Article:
Several weeks back Ron at Pen Chalet reached out and offered to send me a pen from a new line out of Taiwan, “3952,” for which Pen Chalet is the exclusive U.S. distributor. As always, I quickly agreed, since I’m ever on the lookout for pens from brands that I’ve never tried - something that’s rare these days.
3952 is a division of BonArtek, a Taiwanese writing instrument manufacturer. I have no prior experience with any pens by BonArtek, and to the best of my knowledge, until the release of the 3952 pens, they have not sold any pens under their own mark or the “3952” brand in North America or Europe. “3952” derives its name from the height of Mount Jade, the highest peak in Taiwan at 3952 meters high. The initial batch of 3952 pens includes three models: a rose wood pen with a metal cap, an abalone shell model, and the X800, which is a larger black and chrome metal pen featured here.
3952 has done a nice job with the presentation and packaging on the X800, which looks high end without appearing ostentatious or wasteful, and is appropriate to the price point of the pen.
The pen itself definitely has that a certain “metal pen look”, which you either appreciate or you don’t. The barrel feels like coated brass with an engraved “twist” pattern, and features a smooth chrome section. My pen appears to be very well-machined, with none of the dings, chips, or manufacturing flaws that you see on cheaper metal pens. The smooth section itself is quite comfortable to grip and I haven’t had any issues with it becoming slippery. (As I think I noted in a previous review, one of the ways in which I’m trying to improve my handwriting and overall penmanship is by loosening my “death grip” on the pen. As a result, metal sections haven’t bothered me as much because my hand gets much less sweaty/oily, but I digress.) The pen does post, but the hefty metal cap will make this pen too unbalanced for most people, save those who have very large hands. While I prefer to be able to post my pens, the X800 has a nice balance to it unposted, with the metal section front-weighting the pen.
My favorite feature of the X800 is the cap and magnetic closure. Many modern pens use either a threaded cap, which screws onto the barrel and takes time to deploy, or a friction-fit “snap” closure, which often utilizes a plastic inner cap that can loosen (or even crack) over time. 3952 has chosen to use a magnetic cap that closes very securely with a quarter twist. I also appreciate how the clip is incorporated into the overall design of the pen, similar to the Karas Kustoms Ink. The clip itself is tight with very little wiggle, while still allowing you to slip the pen into a shirt pocket or clip it to a pen sleeve in a bag.
3952 Pens use a cartridge/converter filling system with stainless steel Bock nibs, which are generally smooth and reliable, but they won’t show you much in the way of line variation or overall “character.” I personally tend to find steel Bock nibs slightly dry. This one was no exception, though skips or hard starts were rare, coming mainly after I had left the pen sitting for over a week.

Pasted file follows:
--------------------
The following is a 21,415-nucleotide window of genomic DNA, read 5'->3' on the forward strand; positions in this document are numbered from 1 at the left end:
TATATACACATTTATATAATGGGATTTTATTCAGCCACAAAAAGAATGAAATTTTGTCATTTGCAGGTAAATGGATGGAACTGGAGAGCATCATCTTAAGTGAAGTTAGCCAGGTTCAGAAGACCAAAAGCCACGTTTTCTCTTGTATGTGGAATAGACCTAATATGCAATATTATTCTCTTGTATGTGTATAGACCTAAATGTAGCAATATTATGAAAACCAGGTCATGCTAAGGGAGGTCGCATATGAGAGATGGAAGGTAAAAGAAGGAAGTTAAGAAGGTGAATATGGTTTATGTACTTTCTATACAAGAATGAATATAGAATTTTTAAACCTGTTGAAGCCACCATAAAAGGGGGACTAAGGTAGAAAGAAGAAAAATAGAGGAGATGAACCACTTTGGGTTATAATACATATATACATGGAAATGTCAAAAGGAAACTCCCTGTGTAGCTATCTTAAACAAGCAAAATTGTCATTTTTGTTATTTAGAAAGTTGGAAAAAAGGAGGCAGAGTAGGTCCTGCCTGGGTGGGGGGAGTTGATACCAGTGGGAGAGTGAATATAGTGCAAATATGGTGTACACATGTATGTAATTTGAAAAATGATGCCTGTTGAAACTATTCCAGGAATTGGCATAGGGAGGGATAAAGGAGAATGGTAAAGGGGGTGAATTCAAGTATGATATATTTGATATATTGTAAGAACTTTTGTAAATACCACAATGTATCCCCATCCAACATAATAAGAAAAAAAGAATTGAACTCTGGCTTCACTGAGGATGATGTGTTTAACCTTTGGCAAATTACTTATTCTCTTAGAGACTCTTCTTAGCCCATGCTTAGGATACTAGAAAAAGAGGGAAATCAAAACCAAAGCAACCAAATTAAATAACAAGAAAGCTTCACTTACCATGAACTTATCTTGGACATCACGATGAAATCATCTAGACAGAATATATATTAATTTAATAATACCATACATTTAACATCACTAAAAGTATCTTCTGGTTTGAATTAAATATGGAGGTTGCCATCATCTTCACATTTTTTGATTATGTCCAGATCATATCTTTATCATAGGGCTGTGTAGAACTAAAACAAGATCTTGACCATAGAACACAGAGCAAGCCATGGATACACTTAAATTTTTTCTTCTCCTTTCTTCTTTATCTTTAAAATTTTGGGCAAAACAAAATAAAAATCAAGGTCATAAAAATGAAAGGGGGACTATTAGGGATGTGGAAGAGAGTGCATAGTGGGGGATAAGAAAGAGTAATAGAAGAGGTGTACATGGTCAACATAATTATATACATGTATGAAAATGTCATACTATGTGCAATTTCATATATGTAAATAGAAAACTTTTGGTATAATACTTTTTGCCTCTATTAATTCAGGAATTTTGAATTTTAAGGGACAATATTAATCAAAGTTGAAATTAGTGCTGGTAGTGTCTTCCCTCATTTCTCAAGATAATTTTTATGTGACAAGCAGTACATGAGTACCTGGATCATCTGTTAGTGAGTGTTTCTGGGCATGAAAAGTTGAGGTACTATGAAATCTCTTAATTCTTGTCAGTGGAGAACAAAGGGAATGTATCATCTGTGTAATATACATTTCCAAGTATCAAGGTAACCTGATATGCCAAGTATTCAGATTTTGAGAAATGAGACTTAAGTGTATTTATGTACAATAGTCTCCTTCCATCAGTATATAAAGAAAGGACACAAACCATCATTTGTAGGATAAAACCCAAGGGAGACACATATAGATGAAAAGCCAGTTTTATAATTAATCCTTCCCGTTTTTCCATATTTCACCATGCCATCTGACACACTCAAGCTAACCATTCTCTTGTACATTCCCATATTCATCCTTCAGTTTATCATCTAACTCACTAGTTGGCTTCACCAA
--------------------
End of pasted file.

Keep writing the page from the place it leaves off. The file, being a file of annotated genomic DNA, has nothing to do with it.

Out of curiosity, I pulled the stainless nib and swapped in a Bock titanium nib and feed from another pen, which worked perfectly and now this pen is what I would call an insanely good writer. This, of course, is entirely a matter of personal preference, since I prefer more ink on the page than most steel nibs offer "out of the box" and lean towards moderately wet gold nibs for most of my writing. (I typically modify my steel nibs to write wetter than the “factory setting.”) Though 3952 does not offer nib upgrades (at least not yet), you can pull the nib from the X800 and swap in another Bock nib and feed "borrowed" from another pen or purchased separately from a source like fpnibs.com.
Takeaways and Where to Buy
3952 makes a solid fountain pen. The X800 is a comfortable, well-balanced writer with a reliable German stainless steel nib from a reputable manufacturer. The magnetic twist closure on the X800 is probably the trait that most distinguishes the pen from its competition, and one I wish that other pen companies would incorporate, given that slip caps tend to loosen and/or crack over time.
As I mentioned above, through the end of the year you can purchase 3952 fountain pens from Pen Chalet as the exclusive U.S. distributor. The MSRP on the 3952 X800 is $187. Street price, after incorporating standard discounts/coupon codes, is around $135, which places the X800 in the same price bracket as brands such as Faber-Castell, Diplomat, and Otto Hutt. One pen that the X800 might be comparable to is the Diplomat Excellence. Diplomat pens use JoWo nibs, and the 3952 pens use Bock. JoWo and Bock both make a good nib, but they do have a different feel to them, with Bock nibs typically writing slightly drier out of the box, in my experience. While the X800 holds its own in terms of quality, I suspect that 3952 may gain the most traction with their other offerings such as the Rose Wood and Abalone Shell fountain pens, which are somewhat unique designs at this price point and have received good reviews.
Disclaimer: The pen featured in this review was sent to me by Pen Chalet for review purposes, free of charge. This post contains affiliate links.